Is there a possibility of a cure for HIV?
Rome - Just a few years ago, anyone who talked of a cure for the HIV virus would in all likelihood have met with a sad, ironic smile.
Yes, HIV could be treated. But wiped out? Only in dreams. This wisdom had deep roots. In 1996, antiretroviral drugs began to turn the tide against HIV. By suppressing the pathogen, they helped patients dodge a death sentence.
But early joy that this was the end of HIV was replaced by cruel disappointment, for scientists discovered "reservoirs" where residual pockets of the virus hole up. As soon as the drugs are stopped, HIV rebounds from these lairs, attacking the CD4 immune cells with fresh contempt.
Yet a growing band of scientists is confident that these final redoubts can be assailed. They have a lofty, dazzling but also controversial vision of a practical cure for the human immunodeficiency virus (HIV). The goal has been formally embraced at the world forum on medical science for Aids, where the group on Monday issued a declaration, the "Rome Statement," and a broad three-pronged strategy.
"It's the right moment to stimulate research for an HIV cure, using a multidisciplinary approach," said the group's leader, France's 2008 Nobel laureate Francoise Barre-Sinoussi, who in 1983 co-identified HIV as the source of Aids.
We are very optimistic that a functional cure is possible.
The campaign has named a scientific working group, including some heavy-hitters in research, and urged the quest to be numbered among the priorities in the war on Aids. Today, less than $100m is spent annually on "reservoir" research, a figure dwarfed by the hundreds of millions devoted to HIV vaccine research and the billions spent on drugs.
The four-day conference in Rome gathers 5 500 specialists, ranging from virologists to pharmacologists and disease trackers. Staged once every two years by the International Aids Society (IAS), it winds up on Wednesday.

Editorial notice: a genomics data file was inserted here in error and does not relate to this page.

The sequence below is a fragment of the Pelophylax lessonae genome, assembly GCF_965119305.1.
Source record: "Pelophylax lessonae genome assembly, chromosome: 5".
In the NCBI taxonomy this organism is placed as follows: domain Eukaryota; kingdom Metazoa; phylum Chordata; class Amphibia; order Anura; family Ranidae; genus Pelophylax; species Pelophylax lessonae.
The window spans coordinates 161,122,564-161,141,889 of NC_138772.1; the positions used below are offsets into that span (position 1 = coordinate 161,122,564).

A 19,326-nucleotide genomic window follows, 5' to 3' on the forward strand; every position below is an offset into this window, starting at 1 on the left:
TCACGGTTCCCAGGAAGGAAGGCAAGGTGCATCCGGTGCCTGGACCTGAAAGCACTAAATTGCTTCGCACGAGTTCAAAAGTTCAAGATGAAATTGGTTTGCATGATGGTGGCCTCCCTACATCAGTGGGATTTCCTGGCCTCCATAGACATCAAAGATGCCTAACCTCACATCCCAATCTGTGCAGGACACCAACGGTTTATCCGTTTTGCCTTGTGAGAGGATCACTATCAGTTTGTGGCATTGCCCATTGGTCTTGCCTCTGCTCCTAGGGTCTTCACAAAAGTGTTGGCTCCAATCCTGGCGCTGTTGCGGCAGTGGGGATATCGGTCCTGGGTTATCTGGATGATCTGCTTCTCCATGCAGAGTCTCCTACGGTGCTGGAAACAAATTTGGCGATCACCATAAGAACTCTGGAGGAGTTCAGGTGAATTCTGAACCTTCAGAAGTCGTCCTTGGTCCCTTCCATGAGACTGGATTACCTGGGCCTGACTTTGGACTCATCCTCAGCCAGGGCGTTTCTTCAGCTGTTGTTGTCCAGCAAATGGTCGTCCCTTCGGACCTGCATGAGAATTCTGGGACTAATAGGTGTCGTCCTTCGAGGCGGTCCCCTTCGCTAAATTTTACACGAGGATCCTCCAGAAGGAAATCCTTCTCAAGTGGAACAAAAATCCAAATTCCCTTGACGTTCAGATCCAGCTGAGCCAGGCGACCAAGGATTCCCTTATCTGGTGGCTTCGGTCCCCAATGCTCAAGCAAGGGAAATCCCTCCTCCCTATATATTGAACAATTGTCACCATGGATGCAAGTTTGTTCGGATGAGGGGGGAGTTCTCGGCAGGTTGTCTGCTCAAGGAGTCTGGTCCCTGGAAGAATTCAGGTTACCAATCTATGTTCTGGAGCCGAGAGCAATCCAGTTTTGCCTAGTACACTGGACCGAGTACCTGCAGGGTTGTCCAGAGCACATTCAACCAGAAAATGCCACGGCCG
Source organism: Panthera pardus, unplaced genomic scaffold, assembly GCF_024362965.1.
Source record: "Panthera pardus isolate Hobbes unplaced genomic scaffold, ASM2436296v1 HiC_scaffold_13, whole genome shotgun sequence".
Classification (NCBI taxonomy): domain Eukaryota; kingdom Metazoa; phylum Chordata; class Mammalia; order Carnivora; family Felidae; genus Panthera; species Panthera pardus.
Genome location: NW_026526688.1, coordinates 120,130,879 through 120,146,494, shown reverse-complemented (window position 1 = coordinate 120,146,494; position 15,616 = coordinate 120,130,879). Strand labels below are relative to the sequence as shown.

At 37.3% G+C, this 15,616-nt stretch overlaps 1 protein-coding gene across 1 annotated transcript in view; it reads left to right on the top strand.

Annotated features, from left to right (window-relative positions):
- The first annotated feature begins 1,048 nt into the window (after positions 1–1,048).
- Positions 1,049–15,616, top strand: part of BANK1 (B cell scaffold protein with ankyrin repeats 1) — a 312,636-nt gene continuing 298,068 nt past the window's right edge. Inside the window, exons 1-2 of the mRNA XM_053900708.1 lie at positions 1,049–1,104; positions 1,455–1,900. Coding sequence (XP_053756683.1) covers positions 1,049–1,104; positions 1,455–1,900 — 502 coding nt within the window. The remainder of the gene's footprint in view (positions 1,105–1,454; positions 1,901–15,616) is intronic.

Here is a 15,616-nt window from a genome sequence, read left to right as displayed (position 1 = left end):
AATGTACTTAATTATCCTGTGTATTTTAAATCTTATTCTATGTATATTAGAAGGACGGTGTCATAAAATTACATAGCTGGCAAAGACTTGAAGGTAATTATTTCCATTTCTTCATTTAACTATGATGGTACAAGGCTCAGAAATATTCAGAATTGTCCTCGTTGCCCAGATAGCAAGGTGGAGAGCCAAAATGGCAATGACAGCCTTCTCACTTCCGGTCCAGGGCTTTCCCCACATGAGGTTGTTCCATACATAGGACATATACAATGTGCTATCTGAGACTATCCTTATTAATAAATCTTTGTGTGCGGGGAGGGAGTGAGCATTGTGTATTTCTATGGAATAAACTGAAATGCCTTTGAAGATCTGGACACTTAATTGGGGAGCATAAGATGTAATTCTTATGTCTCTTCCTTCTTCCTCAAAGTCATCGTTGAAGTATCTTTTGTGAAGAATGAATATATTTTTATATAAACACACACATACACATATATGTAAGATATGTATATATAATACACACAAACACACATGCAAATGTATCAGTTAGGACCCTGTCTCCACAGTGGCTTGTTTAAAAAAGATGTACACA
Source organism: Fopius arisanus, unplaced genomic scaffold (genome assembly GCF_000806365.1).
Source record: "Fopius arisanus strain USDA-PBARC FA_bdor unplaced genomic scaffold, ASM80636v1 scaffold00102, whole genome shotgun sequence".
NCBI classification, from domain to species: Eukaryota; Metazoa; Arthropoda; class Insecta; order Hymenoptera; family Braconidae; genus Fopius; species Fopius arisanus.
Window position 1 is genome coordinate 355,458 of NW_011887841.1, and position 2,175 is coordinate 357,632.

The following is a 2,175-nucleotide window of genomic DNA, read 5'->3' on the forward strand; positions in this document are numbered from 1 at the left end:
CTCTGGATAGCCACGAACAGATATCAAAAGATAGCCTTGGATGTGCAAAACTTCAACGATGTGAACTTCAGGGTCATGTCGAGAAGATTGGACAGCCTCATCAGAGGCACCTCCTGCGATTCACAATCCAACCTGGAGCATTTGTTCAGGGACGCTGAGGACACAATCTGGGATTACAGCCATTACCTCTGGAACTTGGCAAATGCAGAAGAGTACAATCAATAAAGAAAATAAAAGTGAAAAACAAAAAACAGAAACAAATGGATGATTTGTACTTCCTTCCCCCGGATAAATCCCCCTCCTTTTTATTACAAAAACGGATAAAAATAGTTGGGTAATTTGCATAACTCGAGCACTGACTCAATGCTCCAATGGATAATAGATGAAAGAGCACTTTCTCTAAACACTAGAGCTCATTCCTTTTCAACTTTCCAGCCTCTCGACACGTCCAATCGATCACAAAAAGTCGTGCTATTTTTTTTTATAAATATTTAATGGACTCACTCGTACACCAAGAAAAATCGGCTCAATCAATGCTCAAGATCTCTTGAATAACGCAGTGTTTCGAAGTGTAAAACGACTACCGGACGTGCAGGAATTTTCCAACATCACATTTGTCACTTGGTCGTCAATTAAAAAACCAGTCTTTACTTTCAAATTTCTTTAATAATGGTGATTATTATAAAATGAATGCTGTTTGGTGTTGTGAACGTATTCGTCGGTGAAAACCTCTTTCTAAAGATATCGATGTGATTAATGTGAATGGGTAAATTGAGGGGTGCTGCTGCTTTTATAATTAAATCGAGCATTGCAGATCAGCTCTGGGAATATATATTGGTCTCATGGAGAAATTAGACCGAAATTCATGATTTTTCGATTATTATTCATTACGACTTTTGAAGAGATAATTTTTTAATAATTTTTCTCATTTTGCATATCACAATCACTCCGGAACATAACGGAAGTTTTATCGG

Among the avenues for "reservoir" research is a component of the immune system called resting memory T cells. Like an inactivated programme in a computer, they lie dormant, sometimes for decades, and are invisible to the immune system. They leap back into life when immune defenders spot an intruder they have seen before. An HIV patient has about a million infected resting memory T cells, research has found.
One approach, called "shock and kill," will be to activate these residual cells so that they start to crank out viruses, and are thus identified and destroyed.
Other potential "reservoirs" are the brain, the genital area, the gastro-intestinal tract, blood stem cells and immune forces called macrophage cells.
Even so, once the virus has been flushed out and attacked with new drugs, it is unlikely to be wiped out entirely. The more modest goal right now is to destroy its numbers as far as possible, crippling its ability to rebound.
An illustration of how this can happen naturally occurs among a tiny minority of people called "elite controllers," who are infected by HIV but whose viral reservoirs are dormant thanks to the vigilance of its immune defences.
"We are not talking about eradication. We are talking about cure, monitoring and remission, an approach similar to what we have for cancer," Christine Rouzioux, professor of virology at Paris' Necker Hospital.
The road will be long, "but we'll get there before a vaccine emerges," said Rouzioux, referring to a goal that remains agonisingly elusive after three decades.
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